So great is our fascination with the arts and letters, of Jane Austen’s era that we may overlook the dazzling array of technological innovations of the Regency. Venetia Murray writes:
The same year, 1816, that Jane Austen dedicated Emma to the Prince Regent, William Hedley built a primitive train and called it the Puffing Billy; Charles Babbage began work on the first calculating machine . . . the first steam ships appeared on the waterways of Britain and the first gas lighting on the streets of London. By the closing years of the Regency the Duke of Devonshire had been notified of Princess Charlotte’s death by means of the new telegraph service, Daguerre had produced a prototype camera, Sir William Herschel had published his catalogue of the stars and Thomas Telford had built more than a thousand miles of roads. During the eighteenth century a letter from London to Bath could take three days to arrive, but, by the 1820s, mail was delivered the morning after posting in towns more than 120 miles apart. In central London . . . an invitation issued in the morning could be acknowledged the same afternoon (2).
Are Jane Austen and the computer compatible concepts? Can we imagine Jane Austen at her elegant writing desk flipping open her laptop to dash off e-mails to her far-flung brothers, family, and friends, not to mention “My dear Cassandra”? Would she have embraced Spellcheck?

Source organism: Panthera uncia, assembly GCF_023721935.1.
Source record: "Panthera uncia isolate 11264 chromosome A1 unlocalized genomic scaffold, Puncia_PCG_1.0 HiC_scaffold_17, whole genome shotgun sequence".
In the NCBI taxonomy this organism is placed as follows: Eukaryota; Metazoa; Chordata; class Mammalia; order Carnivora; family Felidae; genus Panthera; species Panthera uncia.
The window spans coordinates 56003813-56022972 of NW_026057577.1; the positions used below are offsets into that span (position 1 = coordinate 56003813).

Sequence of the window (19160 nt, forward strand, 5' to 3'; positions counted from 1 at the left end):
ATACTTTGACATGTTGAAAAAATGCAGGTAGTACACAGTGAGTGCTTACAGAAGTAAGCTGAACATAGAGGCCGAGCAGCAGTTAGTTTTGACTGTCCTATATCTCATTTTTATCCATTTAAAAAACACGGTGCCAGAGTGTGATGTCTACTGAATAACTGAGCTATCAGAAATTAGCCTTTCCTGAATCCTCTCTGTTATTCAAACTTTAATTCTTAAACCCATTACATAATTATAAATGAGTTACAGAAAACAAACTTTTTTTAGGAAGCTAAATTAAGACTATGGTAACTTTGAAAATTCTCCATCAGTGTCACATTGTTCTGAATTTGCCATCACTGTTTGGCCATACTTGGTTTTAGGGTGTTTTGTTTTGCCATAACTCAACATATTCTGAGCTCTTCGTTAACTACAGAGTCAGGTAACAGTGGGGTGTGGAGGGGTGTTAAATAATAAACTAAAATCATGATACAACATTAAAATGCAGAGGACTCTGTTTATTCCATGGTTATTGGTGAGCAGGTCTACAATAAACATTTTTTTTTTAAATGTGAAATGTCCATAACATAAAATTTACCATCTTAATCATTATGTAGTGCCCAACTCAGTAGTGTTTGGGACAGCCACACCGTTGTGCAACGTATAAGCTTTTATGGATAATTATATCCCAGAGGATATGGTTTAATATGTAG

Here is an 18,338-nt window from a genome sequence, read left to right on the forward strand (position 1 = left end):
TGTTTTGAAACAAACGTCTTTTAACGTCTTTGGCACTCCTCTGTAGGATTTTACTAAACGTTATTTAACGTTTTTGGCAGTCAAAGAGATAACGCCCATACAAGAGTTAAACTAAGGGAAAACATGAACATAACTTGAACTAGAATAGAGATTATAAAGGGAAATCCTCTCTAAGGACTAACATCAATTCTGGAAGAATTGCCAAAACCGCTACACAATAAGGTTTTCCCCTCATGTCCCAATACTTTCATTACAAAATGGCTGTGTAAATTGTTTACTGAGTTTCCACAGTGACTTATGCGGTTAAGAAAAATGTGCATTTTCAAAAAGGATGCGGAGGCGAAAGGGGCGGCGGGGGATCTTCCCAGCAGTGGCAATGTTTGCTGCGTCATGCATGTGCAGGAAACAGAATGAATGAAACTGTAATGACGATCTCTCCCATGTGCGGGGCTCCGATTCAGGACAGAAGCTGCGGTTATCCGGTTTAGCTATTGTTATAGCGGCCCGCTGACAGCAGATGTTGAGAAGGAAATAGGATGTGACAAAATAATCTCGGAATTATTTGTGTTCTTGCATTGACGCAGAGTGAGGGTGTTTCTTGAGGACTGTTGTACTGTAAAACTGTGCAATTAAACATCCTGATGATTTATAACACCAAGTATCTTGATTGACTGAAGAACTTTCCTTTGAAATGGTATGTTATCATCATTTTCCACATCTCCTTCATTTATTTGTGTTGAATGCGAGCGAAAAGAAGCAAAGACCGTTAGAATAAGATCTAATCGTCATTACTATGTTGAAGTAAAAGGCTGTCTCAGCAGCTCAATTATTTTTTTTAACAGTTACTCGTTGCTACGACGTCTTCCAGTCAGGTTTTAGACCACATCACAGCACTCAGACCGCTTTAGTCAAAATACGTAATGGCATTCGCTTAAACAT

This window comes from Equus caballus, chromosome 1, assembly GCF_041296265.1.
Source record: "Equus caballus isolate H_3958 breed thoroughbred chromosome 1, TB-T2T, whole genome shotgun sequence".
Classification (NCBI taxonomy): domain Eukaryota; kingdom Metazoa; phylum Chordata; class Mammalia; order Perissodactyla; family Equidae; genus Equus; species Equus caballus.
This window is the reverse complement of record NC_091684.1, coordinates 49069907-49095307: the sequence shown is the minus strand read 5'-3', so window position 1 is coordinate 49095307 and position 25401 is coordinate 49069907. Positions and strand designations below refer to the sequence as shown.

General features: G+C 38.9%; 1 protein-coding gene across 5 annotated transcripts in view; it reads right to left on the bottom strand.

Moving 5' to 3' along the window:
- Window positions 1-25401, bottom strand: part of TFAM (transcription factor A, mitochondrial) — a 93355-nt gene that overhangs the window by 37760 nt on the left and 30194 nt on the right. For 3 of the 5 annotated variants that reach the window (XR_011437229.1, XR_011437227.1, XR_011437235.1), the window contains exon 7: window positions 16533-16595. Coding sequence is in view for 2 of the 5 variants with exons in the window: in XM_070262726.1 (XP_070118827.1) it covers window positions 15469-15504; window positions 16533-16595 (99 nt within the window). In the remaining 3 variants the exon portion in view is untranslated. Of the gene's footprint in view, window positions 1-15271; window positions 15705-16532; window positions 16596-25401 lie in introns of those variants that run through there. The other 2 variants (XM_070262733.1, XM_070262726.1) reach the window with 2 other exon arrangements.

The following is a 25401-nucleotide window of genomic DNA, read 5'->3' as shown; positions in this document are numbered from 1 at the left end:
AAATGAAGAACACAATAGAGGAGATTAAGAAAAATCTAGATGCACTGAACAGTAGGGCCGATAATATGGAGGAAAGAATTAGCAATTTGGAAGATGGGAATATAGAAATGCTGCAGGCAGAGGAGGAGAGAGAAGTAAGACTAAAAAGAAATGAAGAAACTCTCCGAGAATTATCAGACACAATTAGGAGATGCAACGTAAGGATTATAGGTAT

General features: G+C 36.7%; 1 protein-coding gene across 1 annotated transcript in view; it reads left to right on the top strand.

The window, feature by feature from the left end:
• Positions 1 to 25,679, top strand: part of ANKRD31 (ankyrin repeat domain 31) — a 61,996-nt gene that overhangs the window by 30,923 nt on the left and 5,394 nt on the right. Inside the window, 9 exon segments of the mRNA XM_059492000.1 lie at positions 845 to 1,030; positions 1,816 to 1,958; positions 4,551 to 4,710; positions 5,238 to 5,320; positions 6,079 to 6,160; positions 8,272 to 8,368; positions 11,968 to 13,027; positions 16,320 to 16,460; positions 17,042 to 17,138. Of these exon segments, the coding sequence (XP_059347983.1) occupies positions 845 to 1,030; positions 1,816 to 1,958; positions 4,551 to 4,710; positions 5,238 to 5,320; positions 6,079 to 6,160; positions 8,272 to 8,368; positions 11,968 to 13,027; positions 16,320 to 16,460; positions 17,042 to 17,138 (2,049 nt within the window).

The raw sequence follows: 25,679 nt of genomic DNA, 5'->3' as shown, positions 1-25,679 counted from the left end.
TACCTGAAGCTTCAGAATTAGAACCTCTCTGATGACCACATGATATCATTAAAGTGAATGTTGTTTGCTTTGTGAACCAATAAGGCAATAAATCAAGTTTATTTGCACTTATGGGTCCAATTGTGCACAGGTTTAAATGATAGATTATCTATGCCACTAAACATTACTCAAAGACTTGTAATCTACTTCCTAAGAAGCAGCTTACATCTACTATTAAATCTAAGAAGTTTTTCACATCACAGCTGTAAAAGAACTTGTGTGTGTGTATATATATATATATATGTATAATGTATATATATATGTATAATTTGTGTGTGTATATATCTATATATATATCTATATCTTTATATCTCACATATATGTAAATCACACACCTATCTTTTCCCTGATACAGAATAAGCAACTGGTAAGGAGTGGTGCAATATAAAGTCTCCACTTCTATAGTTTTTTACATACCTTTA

My colleague Jean Long of Dayton speculates: “Imagine the research she could have done! No need to inquire whether hedgerows were the habit of a province: off she could have gone to the Hampshire Web site, asked the Web master and gotten her reply with nary a pause of busy fingertips. Keeping up with her publisher would certainly have saved her father and brother no end of effort. No more circulating library for that lady! She could have downloaded the latest gothic novel and shared it, page by page, with her mother in the evenings.”
Would Jane Austen have had to wait till brother Henry showed up to master new software or download an upgrade? No, Edith Lank of Rochester has decided, “she was so deft that she’d have taken to it all quite easily.” As for Cassandra, who denied posterity so much from her sister’s correspondence, Edith suggests that she could have deleted single (disparaging) sentences about the in-laws on her computer “so that we wouldn’t have had to lose entire messages.”
In this context—and spirit—JASNA introduces Persuasions: The Jane Austen Journal On-line to advance our mission, which is “to foster among the widest number of readers the study, appreciation and understanding of Jane Austen’s works, her life and her genius.” We welcome to our Web site fellow enthusiasts, especially students and other young readers, and cordially invite them to join us.
Elsa A. Solender
Murray, Venetia. An Elegant Madness: High Society in Regency England. New York: Penguin, 1998.